in Events, Exits

TTW Startup day: Albert Behr on Exit Strategies

I attended some of the sessions on Wednesday for Toronto Tech Week, here are my notes from Albert Behr’s session on exit strategies:

“If you don’t know where you are going, you might not get there”. Was the headline advice at the “Designing for Liquidity” startup day event of Toronto Tech Week. Kudos to the organizers for pulling together some great startup content, the day was a great warmup for startupempire soon to come.

The Liquidity event panel had good stuff from Tim Lee of Gowlings on the legal side of selling your company (hint: you’ll need a lawyer), Tim Lee of GrowthWorks on the VC perspective (yes virginia, there still is VC activity in Canada, just as much as pre-bubble …but… to fewer companies and you can forget about early stage, how you raise your first 0-4M is your problem, learn to love angels, government handouts and your bootstraps). But the real barn burning presentation was Albert Behr on how to get from zero to sold in three years. Here’s my hasty notes:

First off: the IPO is dead. SOX killed the IPO, so did the bubble. There’s only two ways to a happy ending these days, keep running your company into the sunset or get bought out.

Tech is still a great market. 3 Trillion a year. But here’s the challenge. We’re 30 years into the industry and it’s now an oligopoly. Doesn’t matter what tech you build there are only, maybe 30 players out there that matter that are your exit strategy for acquisition. And the list is getting smaller, the list of companies on the Nasdaq is down 25%.

And the tech cycles are getting faster. You are only hot when you are hot, you will never be hot again. There’s only one company in the history of tech that has been hot twice, and that’s Apple. You are not Apple. You have maybe 3 years, or 30-36 months to make it. So build a 3 year business plan and get the hell out there. Forget 5 year plans.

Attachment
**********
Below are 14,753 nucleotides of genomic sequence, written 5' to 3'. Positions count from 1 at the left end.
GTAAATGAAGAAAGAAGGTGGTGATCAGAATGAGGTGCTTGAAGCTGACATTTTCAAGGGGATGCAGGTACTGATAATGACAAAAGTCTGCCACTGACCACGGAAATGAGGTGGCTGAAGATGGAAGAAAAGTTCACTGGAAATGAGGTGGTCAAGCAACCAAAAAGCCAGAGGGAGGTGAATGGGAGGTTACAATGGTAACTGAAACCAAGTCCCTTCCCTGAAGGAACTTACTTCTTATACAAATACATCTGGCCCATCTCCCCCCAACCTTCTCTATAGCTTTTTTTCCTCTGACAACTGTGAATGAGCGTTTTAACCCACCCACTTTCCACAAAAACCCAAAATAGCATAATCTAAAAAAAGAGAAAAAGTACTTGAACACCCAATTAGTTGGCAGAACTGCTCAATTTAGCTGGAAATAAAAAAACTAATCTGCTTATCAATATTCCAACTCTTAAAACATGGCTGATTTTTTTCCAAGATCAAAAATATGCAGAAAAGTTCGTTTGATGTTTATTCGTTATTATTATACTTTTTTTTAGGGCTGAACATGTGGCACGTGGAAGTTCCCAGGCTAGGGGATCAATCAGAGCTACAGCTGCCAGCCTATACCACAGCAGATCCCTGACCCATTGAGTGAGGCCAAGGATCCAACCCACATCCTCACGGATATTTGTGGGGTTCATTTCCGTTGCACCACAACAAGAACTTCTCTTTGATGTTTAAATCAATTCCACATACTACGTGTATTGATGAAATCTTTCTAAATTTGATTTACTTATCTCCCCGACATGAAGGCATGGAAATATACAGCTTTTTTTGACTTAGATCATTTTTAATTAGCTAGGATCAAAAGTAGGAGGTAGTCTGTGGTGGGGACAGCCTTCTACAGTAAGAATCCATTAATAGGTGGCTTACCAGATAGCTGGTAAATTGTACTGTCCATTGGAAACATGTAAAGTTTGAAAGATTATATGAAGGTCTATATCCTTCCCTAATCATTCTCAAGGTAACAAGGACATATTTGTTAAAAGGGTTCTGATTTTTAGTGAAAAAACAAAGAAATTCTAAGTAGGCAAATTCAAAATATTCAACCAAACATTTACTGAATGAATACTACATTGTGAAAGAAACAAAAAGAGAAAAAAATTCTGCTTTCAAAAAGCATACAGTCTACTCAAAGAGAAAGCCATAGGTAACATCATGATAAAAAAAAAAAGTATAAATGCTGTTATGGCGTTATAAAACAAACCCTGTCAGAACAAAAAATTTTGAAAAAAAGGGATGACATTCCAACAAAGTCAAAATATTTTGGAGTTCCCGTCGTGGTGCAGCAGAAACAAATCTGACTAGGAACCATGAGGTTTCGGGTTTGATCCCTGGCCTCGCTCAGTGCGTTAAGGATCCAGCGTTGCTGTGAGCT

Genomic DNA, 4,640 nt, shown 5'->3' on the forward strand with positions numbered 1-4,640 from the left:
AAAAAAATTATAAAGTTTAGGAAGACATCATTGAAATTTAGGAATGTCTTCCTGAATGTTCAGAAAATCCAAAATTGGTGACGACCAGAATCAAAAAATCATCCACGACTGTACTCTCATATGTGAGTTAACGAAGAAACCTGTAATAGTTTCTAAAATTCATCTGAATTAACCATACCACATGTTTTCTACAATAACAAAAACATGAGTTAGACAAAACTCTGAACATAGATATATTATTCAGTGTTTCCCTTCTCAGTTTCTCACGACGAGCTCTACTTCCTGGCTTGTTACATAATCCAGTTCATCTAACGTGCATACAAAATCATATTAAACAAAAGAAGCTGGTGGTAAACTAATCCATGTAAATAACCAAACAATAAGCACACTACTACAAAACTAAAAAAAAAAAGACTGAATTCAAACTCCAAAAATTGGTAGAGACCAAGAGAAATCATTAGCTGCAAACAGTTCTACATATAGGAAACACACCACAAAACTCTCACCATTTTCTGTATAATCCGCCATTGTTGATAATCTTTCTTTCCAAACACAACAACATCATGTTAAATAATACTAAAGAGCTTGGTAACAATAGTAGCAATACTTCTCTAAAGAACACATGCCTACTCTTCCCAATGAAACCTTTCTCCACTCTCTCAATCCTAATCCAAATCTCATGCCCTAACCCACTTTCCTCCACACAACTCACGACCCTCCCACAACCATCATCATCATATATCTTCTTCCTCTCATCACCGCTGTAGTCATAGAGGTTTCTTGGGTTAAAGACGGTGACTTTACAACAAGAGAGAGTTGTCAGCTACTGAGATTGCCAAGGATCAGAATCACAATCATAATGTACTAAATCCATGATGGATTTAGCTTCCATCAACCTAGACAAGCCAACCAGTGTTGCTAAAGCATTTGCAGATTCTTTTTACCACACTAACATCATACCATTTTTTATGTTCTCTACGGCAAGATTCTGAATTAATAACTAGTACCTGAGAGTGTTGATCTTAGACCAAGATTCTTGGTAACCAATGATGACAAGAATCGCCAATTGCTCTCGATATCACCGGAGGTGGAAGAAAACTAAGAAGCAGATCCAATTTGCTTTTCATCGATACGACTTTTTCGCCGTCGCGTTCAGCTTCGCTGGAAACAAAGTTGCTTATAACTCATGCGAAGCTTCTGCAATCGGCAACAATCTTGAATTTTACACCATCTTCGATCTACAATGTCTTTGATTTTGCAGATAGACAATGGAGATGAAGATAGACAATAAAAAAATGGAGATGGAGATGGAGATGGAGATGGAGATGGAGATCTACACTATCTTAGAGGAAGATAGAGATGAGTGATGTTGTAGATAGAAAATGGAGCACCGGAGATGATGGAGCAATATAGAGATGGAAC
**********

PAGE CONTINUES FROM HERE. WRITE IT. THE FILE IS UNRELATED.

Here’s the strategy. Choose you 2-3 likeliest suitors and and “antagonize” the hell out of them until they buy you.

But remember we are Canadian we have to play to our strengths. Everyone makes the same mistake and tries to sell direct. Canada is great at producing engineers, we are not good at scaling. Do not go toe to toe with direct sales forces of your American competitors, they will have 3 times as much money, they will blow you out of the water (anecdote, one time I raised 27M, a lot of money for a canadian company right? Wrong, my one competitor raised 90M, the other 140M. I had one sales guy in NYC, they had 14. Don’t take the market head on.

Instead, build your channels, license your technology, go the OEM route. Don’t worry about margins 100% margins of nothing is still nothing. All that matters is footprint, getting your stuff distributed. You’ve got only 30months to get your product on to every “Walmart shelf” [insert top three distribution channels for your industry here].

So first, lock down your IP. This is very important. Provisional file everything, it’s not free but it’s not that expensive either. Provisional filings are cheap, do it in Canada, the US and Europe. In Albert’s companies he gives the CTO’s quota’s of 1-2 IP filings a quarter.

Canada is good for starting out, build your first 0.5M in revenue here, not to prove that the distribution works, but that the technology works. The dogs will eat the dog food. That the product/beta is ready. Then look south, focus on (only) the US and western parts of Europe. You need the distribution deals here to drive you to the 5-10M revenues where you start to become interesting to acquisitors.

Tightly integrate your stuff with 2-3 existing players, both technically and businesswise. Create the app that gives blackberry an edge over iphone, give microsoft an edge over IBM etc.

Then go to the big guys with a deal. Don’t be a Canadian wimp, use linkedin and go straight to the general manager or VP in charge. In the US they do deals, if you have something that might grow their business, they will give you 10 minutes of their time. White label your technology, let them slap their brand on it. (Only after you’ve locked down the IP). Make it a product that brings them incremental sales, and or a competitive edge.

Use exclusivity deals, but tie it to revenue targets and make it time limited so they have incentive to move it and you get your product back if they don’t.

Then, this is how you antagonize them. They’ve now outsourced engineering to you by proxy. As the sales grow and they keep having to pay royalties, they will see where this is going and you’ll drive their CFO crazy. The company will come to you to buy you out. Sell at 4x revenue multiple and move on, next company…

easy right?

  1. Using Linkedin to reach your target VP is great advice. Glad to see Canadians being urged to stop being wimps and reach out to the big people.rn

  2. Using Linkedin to reach your target VP is great advice. Glad to see Canadians being urged to stop being wimps and reach out to the big people.

  3. Using Linkedin to reach your target VP is great advice. Glad to see Canadians being urged to stop being wimps and reach out to the big people.

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